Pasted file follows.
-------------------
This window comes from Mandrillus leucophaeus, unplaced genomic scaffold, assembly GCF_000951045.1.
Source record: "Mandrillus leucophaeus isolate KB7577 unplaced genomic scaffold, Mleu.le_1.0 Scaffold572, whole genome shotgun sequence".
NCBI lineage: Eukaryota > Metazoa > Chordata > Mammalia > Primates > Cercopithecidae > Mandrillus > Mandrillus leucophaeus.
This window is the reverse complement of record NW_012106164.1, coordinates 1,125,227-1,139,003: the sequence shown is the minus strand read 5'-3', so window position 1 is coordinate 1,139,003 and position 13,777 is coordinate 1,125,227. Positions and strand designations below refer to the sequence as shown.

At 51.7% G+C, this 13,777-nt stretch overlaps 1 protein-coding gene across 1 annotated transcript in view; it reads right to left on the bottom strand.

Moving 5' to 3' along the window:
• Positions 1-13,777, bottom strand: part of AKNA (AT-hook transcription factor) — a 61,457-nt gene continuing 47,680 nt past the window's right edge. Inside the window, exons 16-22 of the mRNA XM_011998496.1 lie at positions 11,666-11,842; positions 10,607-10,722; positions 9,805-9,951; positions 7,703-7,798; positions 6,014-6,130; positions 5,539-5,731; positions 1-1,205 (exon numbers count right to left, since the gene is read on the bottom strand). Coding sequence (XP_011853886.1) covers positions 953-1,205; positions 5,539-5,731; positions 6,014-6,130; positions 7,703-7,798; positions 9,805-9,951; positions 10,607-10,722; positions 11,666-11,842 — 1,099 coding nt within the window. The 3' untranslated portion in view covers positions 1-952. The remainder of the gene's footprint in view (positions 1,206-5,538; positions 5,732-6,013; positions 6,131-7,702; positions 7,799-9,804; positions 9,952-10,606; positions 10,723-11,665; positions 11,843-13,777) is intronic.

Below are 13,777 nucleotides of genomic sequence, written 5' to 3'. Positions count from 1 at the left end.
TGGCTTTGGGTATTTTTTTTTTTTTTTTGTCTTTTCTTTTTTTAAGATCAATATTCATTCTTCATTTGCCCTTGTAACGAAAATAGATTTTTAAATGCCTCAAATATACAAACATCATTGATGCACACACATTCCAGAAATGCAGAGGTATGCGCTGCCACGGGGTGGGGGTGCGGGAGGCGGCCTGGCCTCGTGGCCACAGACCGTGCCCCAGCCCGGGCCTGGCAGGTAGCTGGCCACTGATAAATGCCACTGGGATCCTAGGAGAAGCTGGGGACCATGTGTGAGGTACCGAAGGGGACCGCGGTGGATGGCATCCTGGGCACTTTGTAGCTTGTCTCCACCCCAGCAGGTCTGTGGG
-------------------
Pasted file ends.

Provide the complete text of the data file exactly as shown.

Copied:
This window comes from Mandrillus leucophaeus, unplaced genomic scaffold, assembly GCF_000951045.1.
Source record: "Mandrillus leucophaeus isolate KB7577 unplaced genomic scaffold, Mleu.le_1.0 Scaffold572, whole genome shotgun sequence".
NCBI lineage: Eukaryota > Metazoa > Chordata > Mammalia > Primates > Cercopithecidae > Mandrillus > Mandrillus leucophaeus.
This window is the reverse complement of record NW_012106164.1, coordinates 1,125,227-1,139,003: the sequence shown is the minus strand read 5'-3', so window position 1 is coordinate 1,139,003 and position 13,777 is coordinate 1,125,227. Positions and strand designations below refer to the sequence as shown.

At 51.7% G+C, this 13,777-nt stretch overlaps 1 protein-coding gene across 1 annotated transcript in view; it reads right to left on the bottom strand.

Moving 5' to 3' along the window:
• Positions 1-13,777, bottom strand: part of AKNA (AT-hook transcription factor) — a 61,457-nt gene continuing 47,680 nt past the window's right edge. Inside the window, exons 16-22 of the mRNA XM_011998496.1 lie at positions 11,666-11,842; positions 10,607-10,722; positions 9,805-9,951; positions 7,703-7,798; positions 6,014-6,130; positions 5,539-5,731; positions 1-1,205 (exon numbers count right to left, since the gene is read on the bottom strand). Coding sequence (XP_011853886.1) covers positions 953-1,205; positions 5,539-5,731; positions 6,014-6,130; positions 7,703-7,798; positions 9,805-9,951; positions 10,607-10,722; positions 11,666-11,842 — 1,099 coding nt within the window. The 3' untranslated portion in view covers positions 1-952. The remainder of the gene's footprint in view (positions 1,206-5,538; positions 5,732-6,013; positions 6,131-7,702; positions 7,799-9,804; positions 9,952-10,606; positions 10,723-11,665; positions 11,843-13,777) is intronic.

Below are 13,777 nucleotides of genomic sequence, written 5' to 3'. Positions count from 1 at the left end.
TGGCTTTGGGTATTTTTTTTTTTTTTTTGTCTTTTCTTTTTTTAAGATCAATATTCATTCTTCATTTGCCCTTGTAACGAAAATAGATTTTTAAATGCCTCAAATATACAAACATCATTGATGCACACACATTCCAGAAATGCAGAGGTATGCGCTGCCACGGGGTGGGGGTGCGGGAGGCGGCCTGGCCTCGTGGCCACAGACCGTGCCCCAGCCCGGGCCTGGCAGGTAGCTGGCCACTGATAAATGCCACTGGGATCCTAGGAGAAGCTGGGGACCATGTGTGAGGTACCGAAGGGGACCGCGGTGGATGGCATCCTGGGCACTTTGTAGCTTGTCTCCACCCCAGCAGGTCTGTGGG